Posts tagged ‘Internet’

2011/02/19

Libya Briefly Disconnects From Internet

There have been multiple credible reports of a complete closure of all Internet traffic into and out of Libya for a portion of an hour twice late last night.

Al Jazeera said Friday that its broadcasting signal was being jammed on several over-the-air TV frequencies. Ammon News reported that sources identified the Al Jazeera jamming and outages as having been been pinpointed at Libya.

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2011/02/17

China Warns US Over Internet Freedom

China has warned the US not to use calls for internet freedom as an excuse to meddle in other countries’ affairs.

The foreign ministry comments came after yesterday’s announcement by US Secretary of State Hillary Clinton of an initiative to help dissidents around the world get past government internet controls.

Since Clinton’s speech, comments about it have been removed from China’s popular Twitter-like microblog sites.

“It is ironic that the Chinese are blocking an online discussion about internet freedom,” said US Ambassador to China, Jon Huntsman.

Complete article via BBC

2011/02/17

US Using Web To Sow Unrest In Cuba?


If the internet is the new battlefield in the long, simmering standoff between Cuba and the United States, then jailed American contractor Alan Gross is the conflict’s first POW.

The basic facts of his case are not in dispute. Gross, 61, was arrested in December 2009 and has been held at a high-security Cuban prison ever since. Posing as a tourist, he came to Cuba to set up laptop-sized satellites that would deliver unrestricted internet access as part of a broader U.S. government program to spur political change to Havana’s one-party rule.

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2011/02/16

How Egypt Found Internet’s ‘Off’ Button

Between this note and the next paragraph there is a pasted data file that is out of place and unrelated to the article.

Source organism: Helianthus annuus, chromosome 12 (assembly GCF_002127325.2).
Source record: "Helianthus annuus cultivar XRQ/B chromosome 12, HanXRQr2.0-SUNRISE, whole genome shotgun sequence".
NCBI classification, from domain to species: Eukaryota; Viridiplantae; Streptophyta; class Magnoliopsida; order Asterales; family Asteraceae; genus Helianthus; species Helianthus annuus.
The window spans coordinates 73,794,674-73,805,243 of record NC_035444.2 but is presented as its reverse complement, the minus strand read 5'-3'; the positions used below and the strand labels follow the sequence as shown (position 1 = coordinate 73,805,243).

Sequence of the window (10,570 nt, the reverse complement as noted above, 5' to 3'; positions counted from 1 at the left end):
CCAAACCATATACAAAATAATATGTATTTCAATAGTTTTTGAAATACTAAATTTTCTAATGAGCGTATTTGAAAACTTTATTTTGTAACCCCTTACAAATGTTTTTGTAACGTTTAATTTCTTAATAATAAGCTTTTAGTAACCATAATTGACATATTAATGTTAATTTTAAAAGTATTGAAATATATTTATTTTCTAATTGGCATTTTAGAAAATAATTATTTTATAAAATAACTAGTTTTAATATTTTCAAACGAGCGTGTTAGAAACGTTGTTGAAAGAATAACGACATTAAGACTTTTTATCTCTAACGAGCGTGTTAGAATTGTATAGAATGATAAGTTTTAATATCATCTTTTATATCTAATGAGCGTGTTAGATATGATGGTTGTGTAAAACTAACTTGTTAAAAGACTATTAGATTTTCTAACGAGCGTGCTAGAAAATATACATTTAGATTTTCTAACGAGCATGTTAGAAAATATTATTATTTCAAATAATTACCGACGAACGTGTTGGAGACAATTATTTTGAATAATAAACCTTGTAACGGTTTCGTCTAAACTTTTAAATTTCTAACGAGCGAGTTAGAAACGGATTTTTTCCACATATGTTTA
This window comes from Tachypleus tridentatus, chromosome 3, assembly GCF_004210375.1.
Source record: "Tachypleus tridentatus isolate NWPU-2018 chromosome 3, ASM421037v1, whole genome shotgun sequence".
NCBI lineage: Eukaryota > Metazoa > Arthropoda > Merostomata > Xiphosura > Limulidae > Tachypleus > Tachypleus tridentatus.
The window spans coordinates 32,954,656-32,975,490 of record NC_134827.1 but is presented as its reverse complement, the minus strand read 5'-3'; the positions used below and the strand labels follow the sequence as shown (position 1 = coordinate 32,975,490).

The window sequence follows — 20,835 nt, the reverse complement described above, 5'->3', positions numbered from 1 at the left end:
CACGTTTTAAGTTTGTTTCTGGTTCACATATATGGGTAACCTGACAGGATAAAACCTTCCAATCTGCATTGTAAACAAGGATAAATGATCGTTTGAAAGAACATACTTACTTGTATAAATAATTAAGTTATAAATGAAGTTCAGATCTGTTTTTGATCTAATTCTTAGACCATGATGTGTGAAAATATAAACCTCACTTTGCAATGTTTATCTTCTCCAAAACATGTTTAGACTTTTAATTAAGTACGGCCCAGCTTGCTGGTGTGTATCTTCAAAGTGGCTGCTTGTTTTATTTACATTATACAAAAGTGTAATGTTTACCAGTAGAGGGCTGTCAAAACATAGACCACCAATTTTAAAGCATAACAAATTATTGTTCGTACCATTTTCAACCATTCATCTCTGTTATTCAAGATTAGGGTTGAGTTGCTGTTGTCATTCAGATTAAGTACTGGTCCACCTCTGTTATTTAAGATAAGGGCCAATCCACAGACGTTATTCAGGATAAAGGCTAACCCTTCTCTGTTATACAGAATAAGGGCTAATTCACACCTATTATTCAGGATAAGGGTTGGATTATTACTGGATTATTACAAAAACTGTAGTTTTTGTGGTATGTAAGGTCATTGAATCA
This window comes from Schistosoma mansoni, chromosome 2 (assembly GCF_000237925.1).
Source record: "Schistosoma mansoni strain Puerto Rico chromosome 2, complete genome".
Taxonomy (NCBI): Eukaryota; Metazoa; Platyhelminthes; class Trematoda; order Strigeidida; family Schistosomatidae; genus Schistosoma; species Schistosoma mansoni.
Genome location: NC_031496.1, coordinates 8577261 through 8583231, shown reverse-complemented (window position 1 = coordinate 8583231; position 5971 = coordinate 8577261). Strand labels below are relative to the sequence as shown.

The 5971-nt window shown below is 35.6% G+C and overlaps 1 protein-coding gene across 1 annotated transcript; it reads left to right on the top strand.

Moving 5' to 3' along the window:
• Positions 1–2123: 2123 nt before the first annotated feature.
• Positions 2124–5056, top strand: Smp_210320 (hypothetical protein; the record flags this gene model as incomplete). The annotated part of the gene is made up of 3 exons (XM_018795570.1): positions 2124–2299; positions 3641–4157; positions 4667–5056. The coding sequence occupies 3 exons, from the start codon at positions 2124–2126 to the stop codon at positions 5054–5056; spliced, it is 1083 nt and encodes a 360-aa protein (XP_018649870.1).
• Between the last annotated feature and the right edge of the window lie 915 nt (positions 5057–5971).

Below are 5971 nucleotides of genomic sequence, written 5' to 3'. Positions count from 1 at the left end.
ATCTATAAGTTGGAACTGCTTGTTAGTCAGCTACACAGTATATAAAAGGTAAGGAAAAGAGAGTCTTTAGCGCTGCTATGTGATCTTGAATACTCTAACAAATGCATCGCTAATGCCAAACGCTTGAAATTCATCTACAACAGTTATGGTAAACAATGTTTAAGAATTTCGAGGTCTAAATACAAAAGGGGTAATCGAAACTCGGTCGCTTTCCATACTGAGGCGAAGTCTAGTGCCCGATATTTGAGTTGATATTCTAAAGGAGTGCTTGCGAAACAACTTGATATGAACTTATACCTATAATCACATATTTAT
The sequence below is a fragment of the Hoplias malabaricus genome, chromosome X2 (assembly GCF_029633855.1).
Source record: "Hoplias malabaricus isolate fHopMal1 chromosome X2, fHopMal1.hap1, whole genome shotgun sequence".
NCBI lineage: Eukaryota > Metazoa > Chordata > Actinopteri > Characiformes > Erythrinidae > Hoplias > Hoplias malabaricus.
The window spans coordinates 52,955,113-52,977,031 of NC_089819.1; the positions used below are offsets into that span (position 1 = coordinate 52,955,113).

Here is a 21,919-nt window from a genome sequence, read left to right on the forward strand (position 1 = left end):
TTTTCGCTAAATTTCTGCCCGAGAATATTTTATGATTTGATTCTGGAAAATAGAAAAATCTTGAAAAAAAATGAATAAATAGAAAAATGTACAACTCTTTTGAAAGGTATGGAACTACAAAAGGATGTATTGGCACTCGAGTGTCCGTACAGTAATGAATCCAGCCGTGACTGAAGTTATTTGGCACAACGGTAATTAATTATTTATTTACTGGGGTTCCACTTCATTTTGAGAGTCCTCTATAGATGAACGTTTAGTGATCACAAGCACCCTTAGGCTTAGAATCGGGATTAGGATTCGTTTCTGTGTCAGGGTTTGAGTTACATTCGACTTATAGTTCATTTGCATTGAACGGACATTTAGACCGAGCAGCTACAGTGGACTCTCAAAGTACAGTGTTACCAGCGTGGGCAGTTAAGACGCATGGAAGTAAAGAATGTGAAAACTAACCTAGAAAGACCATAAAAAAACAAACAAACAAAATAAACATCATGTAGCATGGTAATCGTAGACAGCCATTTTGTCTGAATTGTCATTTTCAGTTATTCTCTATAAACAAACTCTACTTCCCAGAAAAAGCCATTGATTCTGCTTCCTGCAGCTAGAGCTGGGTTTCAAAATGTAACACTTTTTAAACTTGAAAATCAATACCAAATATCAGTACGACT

In the Egyptian Revolution, the mobilizing power of the Internet was one of the opposition’s most potent weapons. But quickly lost in the swirl of revolution was the government’s ferocious counterattack, a dark achievement that many had thought impossible in the age of global connectedness. Just after midnight on Jan. 28, a technologically advanced country with more than 20 million people online was essentially severed from the global Internet.

The blackout was lifted after just five days, and it did not save Hosni Mubarak. But it has mesmerized the worldwide technical community and raised concerns that with unrest coursing through the Middle East, other autocratic governments – many of them already known to interfere with and filter specific Web sites and e-mails — may also possess what is essentially a kill switch for the Internet.

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2011/02/15

US To Make Social Media Harder To Block

Days after Facebook and Twitter added fuel to a revolt in Egypt, the Obama administration plans to announce a new policy on Internet freedom, designed to help people get around barriers in cyberspace while making it harder for autocratic governments to use the same technology to repress dissent.

The State Department’s policy has been bogged down by debates over whether to view the Internet primarily as a weapon to topple repressive regimes or as a tool that autocrats can use to root out and crush dissent.

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2011/02/03

China Mulls Impact Of Mideast Uprisings

The main Chinese newspapers all carried front-page stories about the protests, including photographs, but largely without any analysis or editorial comment. Much of the recent coverage has focused on the looting and the breakdown of order in Egyptian cities, without much explanation of the root causes of the unrest.

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